posted by Christopher Holton
Saudi Arabia, Egypt, the United Arab Emirates and Bahrain accuse Qatar of financing “extremist” groups, including the Muslim Brotherhood.
The four nations sent Qatar a list of 59 individuals and 12 institutions that allegedly finance terrorism and receive support from Qatar.
Among the most prominent names on the list is Abdul Rahman al-Nuaimi, a Qatari who has been designated a terrorist by the United States and the United Nations for providing financial support to terrorist organizations.
The list includes 11 other Qatari nationals, four Egyptians, two Saudis and two Jordanians. It also includes six entities from Qatar, the branch of the Islamic State in Sinai and Al Ihsan Charitable Society, which is active in Yemen.
Qatar’s culpability is illustrated by the fact that one of the men on the list, Mubarak al-Ajii, participated in the Qatari government-sponsored Doha triathlon recently. Ajii has been identified by the US Treasury Department as an associate of Hajjaj al-Ajmi, a known financier of Jabhat al-Nusra, an al-Qaeda affiliate.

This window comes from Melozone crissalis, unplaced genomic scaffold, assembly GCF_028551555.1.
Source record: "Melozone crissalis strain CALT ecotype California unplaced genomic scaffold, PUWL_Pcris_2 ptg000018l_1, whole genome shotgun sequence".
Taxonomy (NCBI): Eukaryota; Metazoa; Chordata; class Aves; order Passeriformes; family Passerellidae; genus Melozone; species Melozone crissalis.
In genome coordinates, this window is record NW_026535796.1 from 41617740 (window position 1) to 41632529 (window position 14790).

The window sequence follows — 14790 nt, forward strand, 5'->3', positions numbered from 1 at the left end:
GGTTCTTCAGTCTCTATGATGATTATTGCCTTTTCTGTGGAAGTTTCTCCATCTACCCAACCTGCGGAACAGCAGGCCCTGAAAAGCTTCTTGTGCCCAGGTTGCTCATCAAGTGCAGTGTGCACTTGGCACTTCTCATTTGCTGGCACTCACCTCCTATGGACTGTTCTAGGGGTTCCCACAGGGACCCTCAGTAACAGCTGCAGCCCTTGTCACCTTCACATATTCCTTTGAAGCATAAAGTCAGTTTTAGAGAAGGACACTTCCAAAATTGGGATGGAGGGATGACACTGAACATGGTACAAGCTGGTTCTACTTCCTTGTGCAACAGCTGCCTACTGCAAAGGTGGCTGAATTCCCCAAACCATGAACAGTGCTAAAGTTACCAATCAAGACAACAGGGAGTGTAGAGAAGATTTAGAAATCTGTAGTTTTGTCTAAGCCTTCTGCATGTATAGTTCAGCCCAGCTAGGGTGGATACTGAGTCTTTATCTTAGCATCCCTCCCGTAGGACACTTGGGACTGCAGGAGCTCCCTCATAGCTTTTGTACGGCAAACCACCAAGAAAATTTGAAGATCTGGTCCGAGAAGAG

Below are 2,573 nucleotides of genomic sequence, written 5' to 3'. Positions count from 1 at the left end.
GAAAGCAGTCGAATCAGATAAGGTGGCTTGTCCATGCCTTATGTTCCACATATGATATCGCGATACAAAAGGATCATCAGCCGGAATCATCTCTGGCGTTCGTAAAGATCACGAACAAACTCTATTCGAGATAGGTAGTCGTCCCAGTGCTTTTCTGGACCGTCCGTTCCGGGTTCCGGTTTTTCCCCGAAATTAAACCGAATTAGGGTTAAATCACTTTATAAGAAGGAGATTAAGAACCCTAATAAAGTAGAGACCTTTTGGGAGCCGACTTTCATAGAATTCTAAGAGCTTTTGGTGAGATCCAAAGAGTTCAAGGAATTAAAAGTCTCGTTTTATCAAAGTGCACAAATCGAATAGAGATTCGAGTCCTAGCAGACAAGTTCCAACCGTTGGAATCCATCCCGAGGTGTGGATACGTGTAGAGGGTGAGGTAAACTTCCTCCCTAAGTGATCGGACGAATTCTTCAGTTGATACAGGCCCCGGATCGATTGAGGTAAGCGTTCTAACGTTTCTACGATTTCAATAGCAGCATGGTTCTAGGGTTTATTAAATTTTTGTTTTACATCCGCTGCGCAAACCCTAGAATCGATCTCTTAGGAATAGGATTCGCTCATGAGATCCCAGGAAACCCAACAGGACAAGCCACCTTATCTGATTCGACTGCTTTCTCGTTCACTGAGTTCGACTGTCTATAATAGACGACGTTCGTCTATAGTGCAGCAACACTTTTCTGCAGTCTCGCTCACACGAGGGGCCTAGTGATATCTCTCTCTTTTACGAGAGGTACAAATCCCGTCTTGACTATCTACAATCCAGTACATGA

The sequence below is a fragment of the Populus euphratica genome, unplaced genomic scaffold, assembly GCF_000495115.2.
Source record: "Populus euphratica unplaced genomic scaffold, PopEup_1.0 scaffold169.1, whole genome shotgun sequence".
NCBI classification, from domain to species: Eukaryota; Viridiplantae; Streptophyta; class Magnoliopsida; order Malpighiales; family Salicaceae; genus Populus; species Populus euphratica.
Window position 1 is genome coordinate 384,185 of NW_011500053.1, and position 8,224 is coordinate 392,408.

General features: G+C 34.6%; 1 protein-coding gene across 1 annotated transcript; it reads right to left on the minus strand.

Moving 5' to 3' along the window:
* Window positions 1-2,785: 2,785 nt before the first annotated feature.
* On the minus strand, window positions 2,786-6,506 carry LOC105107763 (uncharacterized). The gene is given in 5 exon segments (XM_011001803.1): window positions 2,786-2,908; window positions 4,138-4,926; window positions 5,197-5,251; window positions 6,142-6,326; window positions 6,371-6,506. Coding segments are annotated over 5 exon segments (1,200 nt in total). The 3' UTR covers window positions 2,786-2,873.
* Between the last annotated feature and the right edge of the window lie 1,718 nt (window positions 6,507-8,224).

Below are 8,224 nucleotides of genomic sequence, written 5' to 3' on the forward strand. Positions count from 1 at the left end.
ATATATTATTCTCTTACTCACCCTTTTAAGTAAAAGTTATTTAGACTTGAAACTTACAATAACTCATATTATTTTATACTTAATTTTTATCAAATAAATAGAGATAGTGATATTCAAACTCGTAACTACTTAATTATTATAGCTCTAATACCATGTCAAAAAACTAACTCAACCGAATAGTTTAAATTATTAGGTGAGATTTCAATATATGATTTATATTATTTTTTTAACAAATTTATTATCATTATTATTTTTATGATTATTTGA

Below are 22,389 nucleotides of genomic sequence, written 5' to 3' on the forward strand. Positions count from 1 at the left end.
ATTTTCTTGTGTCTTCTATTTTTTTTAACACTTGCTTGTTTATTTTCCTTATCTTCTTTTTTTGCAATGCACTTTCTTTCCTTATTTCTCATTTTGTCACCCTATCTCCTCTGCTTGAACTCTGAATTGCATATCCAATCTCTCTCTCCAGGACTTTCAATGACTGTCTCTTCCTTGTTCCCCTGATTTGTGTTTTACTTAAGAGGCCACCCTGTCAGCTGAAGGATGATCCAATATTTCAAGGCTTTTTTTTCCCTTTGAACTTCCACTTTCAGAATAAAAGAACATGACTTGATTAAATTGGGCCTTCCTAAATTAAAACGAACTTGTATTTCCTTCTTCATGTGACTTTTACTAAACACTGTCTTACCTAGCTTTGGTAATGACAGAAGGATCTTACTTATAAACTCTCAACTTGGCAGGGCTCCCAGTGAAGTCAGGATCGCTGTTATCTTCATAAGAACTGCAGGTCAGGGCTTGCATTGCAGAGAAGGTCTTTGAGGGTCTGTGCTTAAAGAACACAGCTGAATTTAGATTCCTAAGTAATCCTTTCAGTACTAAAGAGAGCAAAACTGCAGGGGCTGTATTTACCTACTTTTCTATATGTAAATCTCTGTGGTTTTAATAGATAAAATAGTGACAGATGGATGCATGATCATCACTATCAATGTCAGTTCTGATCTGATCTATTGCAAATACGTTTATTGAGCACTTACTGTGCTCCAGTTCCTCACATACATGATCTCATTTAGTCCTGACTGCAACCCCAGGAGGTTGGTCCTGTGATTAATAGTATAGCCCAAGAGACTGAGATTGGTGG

Qatar has become a safe haven for Jihadists, including Egyptian leaders of the Muslim Brotherhood.
Many of those who have sought refuge in Qatar are wanted in Egypt and, in some cases, have already been convicted in absentia. The Egyptians say that Muslim Brotherhood leaders hiding in Qatar are destabilizing Egypt by financing terrorist attacks and inciting members of their movement still in Egypt to break the law.
Sheikh Youssef al-Qaradawi, the ideological mentor for the Muslim Brotherhood, and a leading Sunni Shariah scholar with ties to Shariah finance, has been harbored by Qatar for decades. Al Qaradwi is banned from travel to the US, the UK and France due to his ties to “extremism.”
Qatar finances Jihadist activities in Arab countries by sponsoring charities that finance terrorists.
“Many of the Qatari-funded charities and organizations are nothing more than fronts for huge terrorist networks that are active everywhere in the world,” said Saudi political analyst Ibrahim Nazir. “This funding must come to an end for terrorism to stop.”